An adjustable windshield and large fairing make for a cocoon of comfort around the rider on the Honda Gold Wing. Comfort features such as heated grips and seat make the ride even more luxurious.
Our long-term Honda Gold Wing has been part of the MotoUSA fleet for just shy of five months and has been the steady go-to machine for just about any mission put before us. It has been used to blitz the vast expanses between America’s southwestern metropolises, cruises up and down the coast, and even as a grocery getter. More than once the black behemoth has been pulled out of the garage when the Southern California weather is on point and the traffic is just too much to deal with. With a carrying capacity that is on par with a compact car, the ‘Wing is the one bike you could live with as your sole means of transportation. Who needs a car when you’ve got a Gold Wing?
Having never ridden Honda’s flagship tourer before, the sheer amount of buttons and information is mind boggling at first. Everywhere you look there are buttons and dials and switches. Anxiety creeps in when looking for the cruise control button while trying to avoid the ejection seat or missiles away buttons. Okay, those buttons aren’t there, but it wouldn’t surprise me if they were. Any new Gold Wing owner should sit in the garage or drive way for a few hours to familiarize themselves with the layout of the flight deck. Once you know where all the buttons are everything works well, although the reach to some of the thumb activated controls are a stretch for some of our testers. Another gripe from both Hutch and I is the lack of illumination on the seat and grip heater dials. At night it is difficult to tell what position the warming goodness is set at.
With a large cargo capacity the Honda Gold Wing is well suited for long distance touring as well as running to the grocery store.
Ken went road warrior on the ‘Wing, riding from the Irvine offices to Phoenix and back in the space of two days. Not surprisingly this was the second jaunt for the Honda to Arizona, while none of the other steeds in the MotoUSA garage were even considered for such serious road duty. That in its self tells what all of us in the office know; there may not be another bike better for racking up the miles. Hutch applauded the smooth Flat-Six engine that purred down Interstate 10 with aplomb. The upright perch is comfortable for hours at a time, and the firm yet plush seat keeps your backside happy mile after mile.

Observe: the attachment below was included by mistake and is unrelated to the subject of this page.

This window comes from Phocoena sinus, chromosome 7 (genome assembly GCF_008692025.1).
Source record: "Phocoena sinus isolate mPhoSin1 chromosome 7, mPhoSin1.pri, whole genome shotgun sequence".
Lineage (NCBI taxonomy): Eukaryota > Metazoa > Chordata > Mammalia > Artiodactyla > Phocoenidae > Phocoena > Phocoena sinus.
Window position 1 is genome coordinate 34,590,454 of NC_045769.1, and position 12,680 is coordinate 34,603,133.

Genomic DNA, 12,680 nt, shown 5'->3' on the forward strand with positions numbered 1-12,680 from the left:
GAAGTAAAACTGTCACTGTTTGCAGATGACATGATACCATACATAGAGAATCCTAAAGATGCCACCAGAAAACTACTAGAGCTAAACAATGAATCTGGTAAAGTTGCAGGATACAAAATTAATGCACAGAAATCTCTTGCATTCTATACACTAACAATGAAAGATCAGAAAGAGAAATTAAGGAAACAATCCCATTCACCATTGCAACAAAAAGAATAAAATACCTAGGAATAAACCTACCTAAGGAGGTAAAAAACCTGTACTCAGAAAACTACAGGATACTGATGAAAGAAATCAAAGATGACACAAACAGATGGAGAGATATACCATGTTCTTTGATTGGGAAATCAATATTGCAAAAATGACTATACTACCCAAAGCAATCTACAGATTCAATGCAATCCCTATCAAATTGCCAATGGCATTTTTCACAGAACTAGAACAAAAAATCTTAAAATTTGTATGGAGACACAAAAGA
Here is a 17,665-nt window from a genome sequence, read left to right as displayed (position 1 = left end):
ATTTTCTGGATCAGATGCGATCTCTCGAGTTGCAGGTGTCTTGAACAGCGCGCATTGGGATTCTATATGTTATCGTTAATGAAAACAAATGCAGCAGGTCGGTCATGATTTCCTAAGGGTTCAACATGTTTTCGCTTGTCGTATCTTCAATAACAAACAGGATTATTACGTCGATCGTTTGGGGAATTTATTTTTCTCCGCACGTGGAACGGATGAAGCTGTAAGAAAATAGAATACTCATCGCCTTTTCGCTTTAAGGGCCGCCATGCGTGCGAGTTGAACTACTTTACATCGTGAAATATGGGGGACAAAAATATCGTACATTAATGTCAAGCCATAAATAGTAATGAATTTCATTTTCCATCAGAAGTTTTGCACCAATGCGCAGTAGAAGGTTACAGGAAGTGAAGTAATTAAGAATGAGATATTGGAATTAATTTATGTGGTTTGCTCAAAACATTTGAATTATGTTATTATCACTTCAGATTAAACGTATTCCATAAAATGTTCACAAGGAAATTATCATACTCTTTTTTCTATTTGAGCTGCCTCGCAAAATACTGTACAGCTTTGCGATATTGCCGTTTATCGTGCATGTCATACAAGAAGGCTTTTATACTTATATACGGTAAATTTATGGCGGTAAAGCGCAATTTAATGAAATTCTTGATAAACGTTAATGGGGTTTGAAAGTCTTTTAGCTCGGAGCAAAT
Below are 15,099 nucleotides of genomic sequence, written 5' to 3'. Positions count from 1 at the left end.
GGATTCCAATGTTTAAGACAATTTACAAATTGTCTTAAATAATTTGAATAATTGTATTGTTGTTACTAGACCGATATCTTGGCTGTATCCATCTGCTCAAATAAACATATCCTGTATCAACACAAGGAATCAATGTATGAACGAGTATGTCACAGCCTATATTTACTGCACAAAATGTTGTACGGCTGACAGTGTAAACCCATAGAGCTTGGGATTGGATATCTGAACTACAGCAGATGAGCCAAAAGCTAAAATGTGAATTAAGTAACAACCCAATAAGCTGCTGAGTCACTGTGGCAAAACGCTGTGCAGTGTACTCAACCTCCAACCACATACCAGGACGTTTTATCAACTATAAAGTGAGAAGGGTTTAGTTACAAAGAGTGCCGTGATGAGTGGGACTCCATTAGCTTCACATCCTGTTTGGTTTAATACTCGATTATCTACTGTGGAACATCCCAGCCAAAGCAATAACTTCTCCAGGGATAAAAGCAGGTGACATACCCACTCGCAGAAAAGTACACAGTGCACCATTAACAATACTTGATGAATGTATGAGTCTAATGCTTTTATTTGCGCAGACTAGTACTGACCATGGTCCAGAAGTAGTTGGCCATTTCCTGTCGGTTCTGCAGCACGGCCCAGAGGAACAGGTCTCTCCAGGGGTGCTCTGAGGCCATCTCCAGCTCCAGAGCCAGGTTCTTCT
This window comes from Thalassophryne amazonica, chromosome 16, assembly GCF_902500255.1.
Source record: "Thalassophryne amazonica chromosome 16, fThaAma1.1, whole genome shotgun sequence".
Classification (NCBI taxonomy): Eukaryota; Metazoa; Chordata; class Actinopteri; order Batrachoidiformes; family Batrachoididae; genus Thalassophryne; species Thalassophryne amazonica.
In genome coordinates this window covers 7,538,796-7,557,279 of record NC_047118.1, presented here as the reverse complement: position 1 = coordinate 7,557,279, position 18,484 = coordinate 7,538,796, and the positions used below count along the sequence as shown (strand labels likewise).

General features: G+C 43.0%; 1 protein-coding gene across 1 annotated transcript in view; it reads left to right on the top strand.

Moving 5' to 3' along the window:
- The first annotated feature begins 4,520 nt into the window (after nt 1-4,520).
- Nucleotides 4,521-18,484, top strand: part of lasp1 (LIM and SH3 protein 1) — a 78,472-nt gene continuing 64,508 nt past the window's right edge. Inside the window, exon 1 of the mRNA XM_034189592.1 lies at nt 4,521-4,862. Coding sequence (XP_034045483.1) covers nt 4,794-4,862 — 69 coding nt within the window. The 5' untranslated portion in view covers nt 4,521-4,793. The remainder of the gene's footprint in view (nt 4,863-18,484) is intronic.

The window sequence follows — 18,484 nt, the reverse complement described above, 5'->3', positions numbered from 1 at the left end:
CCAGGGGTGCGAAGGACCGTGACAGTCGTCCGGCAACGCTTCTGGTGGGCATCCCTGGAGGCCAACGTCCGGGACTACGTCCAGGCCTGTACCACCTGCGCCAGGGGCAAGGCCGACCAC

I on the other hand enjoyed the suburban qualities of Honda’s luxury tourer on my stints in the saddle. Not having time in my schedule for a road trip, I made a handful of shorter cruises and trips on Big Black. I battled Los Angeles traffic, ran errands, and even took the wife out to dinner in San Diego. As impressive it is at long distance duty, it is just as strong at life in the urban sprawl. You’ll be happy to know a full set of motocross gear will fit easily in the top trunk and sidebags. The keyless locks are a cool touch, but you need to make sure the side cases are closed completely. If not shut correctly the side will not lock and can be opened by an opportunistic thief. Several times I had issues with the sidebags not closing as easily as they should. Even so, the Gold Wing is put together well, and with such a great package little trifles become bigger than they really are.
The silky smooth engine is a unanimous winner with the MotoUSA crew, but we all are surprised at the lack of refinement in the transmission. Shifts are clunky to put it politely, and hung shifts and missed gears are more frequent than we would expect from such a great motorcycle. We feel part of the problem lies in the long throw of the shifter. A shorter, more positive feeling shift lever feel would make a huge difference in the around the town performance of the Honda Gold Wing.
The sheer amount of buttons, dials and switches in the Gold Wings cockpit can be overwhelming at first glance.
Fuel mileage is not a strong suit of Big Black. The 1800cc puts out enough power to propel a nuclear submarine, but it is thirsty. Average fuel mileage hovered right around 28 mpg. This had Ken more than a little concerned as he blasted across the desert wasteland between San Diego and Phoenix. When it is time to refill the fuel cap gets a two-thumbs-down for everyone that visited the pumps. The cap does not stay attached to the tank and so you end up setting it on the seat or gas pump. Why doesn’t a motorcycle that costs as much as a family car have a decent gas cap?
Even with its flaws becoming more apparent as we spend more time with the Gold Wing, not one of us here would advise against the purchase of Swiss army knife of motorcycles. It does almost everything well, and some things excellent. It will be a sad day when Honda comes to take Big Black away.